> strategy should it die.  If the machine is heavily loaded, this 5 seconds
> may expire before the fatal error is hit in the child - in that case, we are
> simply doing what we do now - using the backoff strategy to hopelessly
> attempt a restart - ie, a win in most cases, and no loss in the others.

That sounds good.

> 3) environment setting
> The service process should set a number of environment variables before
> spawning the child - PYTHONPATH at a minimum, and according to issue #1408,
> INSTANCE_HOME.  It already knows these values thanks to mkzopeinstance.  I'm
> yet to determine where these values comes from for in binary build, but I
> see no reason not to fix this (and possibly remove whatever magic the binary
> does)
> I propose:
> A few trivial os.environ insertions based on the substitutions done by
> mkzopeinstance, before we create the child process(es).  Alternatively, we
> create an explicit new environment we pass to CreateProcess, but I see no
> good reason for that.)

Note that the Zope Python install also has a sitecustomize.py that
munges sys.path in order to get things set up properly.  Others have
claimed this is unnecessary and that the work that gets done in there
could be done in the service code.  It's a bit of a mess.  At one point
I flailed trying to make the child process inherit its environment from
the parent, and plastered over the problem with various sys.path and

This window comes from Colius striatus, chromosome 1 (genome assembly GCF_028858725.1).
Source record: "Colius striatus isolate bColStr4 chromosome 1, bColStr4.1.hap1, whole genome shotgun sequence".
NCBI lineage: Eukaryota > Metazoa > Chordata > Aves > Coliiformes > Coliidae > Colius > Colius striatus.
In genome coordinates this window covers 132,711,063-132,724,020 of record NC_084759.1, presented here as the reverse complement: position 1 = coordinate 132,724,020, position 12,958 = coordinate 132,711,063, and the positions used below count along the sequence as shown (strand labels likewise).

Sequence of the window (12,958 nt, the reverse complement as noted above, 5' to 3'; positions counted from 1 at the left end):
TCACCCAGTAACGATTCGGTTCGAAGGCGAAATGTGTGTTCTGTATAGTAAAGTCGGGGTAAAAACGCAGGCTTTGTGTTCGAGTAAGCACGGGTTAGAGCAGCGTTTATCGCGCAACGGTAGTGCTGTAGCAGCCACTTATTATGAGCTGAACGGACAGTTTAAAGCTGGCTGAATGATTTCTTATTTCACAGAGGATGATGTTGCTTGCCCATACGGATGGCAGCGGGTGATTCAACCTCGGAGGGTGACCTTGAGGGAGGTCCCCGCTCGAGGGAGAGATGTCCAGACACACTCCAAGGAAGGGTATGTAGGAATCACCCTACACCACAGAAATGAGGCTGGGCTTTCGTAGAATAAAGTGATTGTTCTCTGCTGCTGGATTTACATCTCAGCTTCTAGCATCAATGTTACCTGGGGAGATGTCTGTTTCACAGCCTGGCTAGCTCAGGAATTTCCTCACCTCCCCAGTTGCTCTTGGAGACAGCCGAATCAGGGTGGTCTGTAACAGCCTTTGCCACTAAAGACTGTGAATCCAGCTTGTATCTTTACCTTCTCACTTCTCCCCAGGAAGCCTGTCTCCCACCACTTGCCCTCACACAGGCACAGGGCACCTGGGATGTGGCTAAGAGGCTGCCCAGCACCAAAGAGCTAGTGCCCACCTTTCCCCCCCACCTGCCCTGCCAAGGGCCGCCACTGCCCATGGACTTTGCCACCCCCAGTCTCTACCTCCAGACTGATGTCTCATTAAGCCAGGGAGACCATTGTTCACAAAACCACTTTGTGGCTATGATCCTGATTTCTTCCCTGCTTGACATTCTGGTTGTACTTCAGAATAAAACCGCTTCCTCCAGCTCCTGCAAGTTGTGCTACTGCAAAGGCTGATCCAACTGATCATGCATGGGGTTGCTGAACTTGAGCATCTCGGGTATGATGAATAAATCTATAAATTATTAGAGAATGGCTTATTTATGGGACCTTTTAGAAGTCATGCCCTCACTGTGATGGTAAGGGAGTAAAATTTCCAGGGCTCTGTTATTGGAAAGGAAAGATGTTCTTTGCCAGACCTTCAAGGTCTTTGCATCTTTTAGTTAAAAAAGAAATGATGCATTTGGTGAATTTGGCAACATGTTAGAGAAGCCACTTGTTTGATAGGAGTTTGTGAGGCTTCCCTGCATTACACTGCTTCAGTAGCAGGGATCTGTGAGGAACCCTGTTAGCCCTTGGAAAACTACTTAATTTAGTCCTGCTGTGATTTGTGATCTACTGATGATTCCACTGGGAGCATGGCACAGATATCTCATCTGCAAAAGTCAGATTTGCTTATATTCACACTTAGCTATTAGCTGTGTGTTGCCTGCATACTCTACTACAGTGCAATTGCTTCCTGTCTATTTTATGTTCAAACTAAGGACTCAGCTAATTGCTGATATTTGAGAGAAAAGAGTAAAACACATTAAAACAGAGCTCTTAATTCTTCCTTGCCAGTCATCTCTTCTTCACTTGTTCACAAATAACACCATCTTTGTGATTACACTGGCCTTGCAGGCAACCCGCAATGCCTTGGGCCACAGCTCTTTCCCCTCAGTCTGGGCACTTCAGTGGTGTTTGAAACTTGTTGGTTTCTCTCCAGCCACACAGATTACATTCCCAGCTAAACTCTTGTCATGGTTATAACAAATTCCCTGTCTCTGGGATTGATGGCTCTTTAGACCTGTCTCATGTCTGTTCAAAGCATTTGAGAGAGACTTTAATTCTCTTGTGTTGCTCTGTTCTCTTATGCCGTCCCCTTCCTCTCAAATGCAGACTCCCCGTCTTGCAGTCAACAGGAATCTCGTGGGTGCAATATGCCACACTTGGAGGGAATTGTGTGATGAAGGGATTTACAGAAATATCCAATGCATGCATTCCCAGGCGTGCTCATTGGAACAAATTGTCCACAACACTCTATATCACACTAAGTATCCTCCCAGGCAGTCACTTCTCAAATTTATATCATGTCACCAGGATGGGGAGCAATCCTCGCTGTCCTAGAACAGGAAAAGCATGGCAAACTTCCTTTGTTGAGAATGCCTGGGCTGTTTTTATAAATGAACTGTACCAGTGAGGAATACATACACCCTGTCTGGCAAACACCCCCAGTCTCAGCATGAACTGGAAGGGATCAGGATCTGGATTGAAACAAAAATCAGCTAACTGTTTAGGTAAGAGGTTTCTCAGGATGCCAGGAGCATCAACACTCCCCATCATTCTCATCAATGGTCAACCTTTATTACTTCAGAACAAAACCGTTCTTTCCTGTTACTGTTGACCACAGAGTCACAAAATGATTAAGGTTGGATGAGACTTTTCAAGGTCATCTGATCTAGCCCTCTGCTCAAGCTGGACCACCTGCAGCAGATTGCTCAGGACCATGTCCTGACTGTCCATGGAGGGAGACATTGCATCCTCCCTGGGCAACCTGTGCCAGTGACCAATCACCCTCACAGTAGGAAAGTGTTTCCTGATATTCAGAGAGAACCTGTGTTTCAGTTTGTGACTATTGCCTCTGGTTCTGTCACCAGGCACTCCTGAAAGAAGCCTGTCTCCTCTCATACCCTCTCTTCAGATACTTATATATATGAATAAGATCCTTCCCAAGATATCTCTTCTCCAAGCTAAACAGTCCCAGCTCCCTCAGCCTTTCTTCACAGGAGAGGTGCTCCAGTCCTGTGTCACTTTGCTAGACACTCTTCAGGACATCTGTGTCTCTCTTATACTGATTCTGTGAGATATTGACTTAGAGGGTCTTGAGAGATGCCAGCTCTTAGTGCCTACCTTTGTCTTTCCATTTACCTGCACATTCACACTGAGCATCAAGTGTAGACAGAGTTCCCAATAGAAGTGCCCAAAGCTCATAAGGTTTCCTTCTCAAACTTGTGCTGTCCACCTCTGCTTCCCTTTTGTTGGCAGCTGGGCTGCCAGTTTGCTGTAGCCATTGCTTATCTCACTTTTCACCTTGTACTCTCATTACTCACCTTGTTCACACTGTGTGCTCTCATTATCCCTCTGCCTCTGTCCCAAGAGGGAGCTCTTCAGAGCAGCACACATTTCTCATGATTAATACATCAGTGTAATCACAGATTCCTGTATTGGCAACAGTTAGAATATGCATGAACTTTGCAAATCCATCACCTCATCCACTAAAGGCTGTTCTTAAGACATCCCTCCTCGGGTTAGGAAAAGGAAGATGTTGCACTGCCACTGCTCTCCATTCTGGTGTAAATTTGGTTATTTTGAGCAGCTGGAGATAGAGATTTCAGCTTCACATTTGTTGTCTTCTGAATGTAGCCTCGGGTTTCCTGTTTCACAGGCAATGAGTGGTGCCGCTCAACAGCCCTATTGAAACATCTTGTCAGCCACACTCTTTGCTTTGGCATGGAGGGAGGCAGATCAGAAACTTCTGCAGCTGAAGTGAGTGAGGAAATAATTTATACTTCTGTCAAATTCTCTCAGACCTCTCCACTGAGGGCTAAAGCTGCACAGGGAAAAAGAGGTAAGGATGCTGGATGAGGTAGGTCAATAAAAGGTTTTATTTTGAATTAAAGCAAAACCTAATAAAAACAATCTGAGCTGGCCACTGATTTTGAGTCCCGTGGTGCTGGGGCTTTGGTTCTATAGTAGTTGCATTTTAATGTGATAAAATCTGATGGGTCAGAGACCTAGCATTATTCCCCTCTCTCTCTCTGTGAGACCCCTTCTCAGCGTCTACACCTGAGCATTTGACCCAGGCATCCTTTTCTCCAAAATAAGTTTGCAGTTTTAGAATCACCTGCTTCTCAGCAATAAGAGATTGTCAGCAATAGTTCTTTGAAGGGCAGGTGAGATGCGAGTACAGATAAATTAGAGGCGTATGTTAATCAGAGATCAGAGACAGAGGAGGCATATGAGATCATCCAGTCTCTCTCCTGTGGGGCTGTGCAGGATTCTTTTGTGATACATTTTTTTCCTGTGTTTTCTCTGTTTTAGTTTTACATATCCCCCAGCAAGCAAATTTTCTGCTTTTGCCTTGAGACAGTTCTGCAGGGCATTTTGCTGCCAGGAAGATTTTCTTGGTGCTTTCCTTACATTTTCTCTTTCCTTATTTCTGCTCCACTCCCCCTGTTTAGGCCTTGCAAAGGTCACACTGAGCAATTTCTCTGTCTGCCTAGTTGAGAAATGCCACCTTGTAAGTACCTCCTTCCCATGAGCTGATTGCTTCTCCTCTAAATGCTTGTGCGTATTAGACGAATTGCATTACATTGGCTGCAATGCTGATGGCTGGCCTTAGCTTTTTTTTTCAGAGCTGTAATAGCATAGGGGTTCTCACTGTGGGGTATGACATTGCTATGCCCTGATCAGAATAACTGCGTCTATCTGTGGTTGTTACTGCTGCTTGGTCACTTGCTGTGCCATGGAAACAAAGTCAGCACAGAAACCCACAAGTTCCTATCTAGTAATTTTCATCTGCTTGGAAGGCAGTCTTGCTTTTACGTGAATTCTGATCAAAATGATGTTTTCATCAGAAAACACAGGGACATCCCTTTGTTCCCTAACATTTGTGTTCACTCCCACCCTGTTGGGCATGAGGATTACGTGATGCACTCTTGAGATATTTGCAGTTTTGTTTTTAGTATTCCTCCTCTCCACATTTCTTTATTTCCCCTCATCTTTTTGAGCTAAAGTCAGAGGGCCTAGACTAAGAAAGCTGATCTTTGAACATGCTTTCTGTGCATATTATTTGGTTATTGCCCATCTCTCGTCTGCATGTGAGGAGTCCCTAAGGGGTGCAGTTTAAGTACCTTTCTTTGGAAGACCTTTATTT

PYTHONPATH and other environment variable settings.  The current
situation is a result.  Some guidance here would be helpful.  

> 4) Currently, when the process is stopped, we immediately terminate the
> child process.  This seems dangerous.  We should find a way to gracefully
> terminate the child, and try that before we simply kill it.
> I propose:
> That someone help me work out how to do this <wink>.  I've already worked
> out how if the service knows the username/password of a Zope administrator,
> but it doesn't!  Sending a Ctrl_C 'signal' doesn't work without hacks to
> run.py (and I'm yet to confirm it will even with such hacks).

I'm a Windows signal idiot.  Is there a way that we can make the Zope
process capture Windows signals and when the Windows equivalent of
SIGTERM is sent to the process to shut it down "cleanly"?  This is how
it works on UNIX, but we circumvent trying to listen for signals on
Windows entirely at startup.  There are all sorts of hooks for "clean"
shutdown now that we can coopt if we can make the process capture a

Note that the UNIX environment has a lot of additional niceties due to
responses to signals (like logfile rotation) that Windows doesn't now,
which tends to have the effect of relegating Windows to a second-class
platform on which to run a production Zope instance.

> I welcome any feedback on these issues.  Obviously I am willing to back each
> of these proposals up (except 4!) with code that seems to work :)  I would
> also welcome feedback on the best way to proceed (ie, create a new collector
> for each issue?  thrash it out here?  give up?<wink>, etc)

I can help!  I think.

It would be good to populate the collector to track progress on each one
of these issues.

> Note that none of these issues would require a win32all/pywin32 update.  If
> anyone was really upset by issue 1423 ("Zope 2.7.1 won't run as service
> under NT"), and also able to test, I'd be willing to fix it - but that
> *would* require a pywin32 upgrade.  Tim has already kindly filled me in on
> that background, so it may not be trivial (ie, I would need help!)

If it's easy to fix, it's worth it, otherwise, I wouldn't bother

- C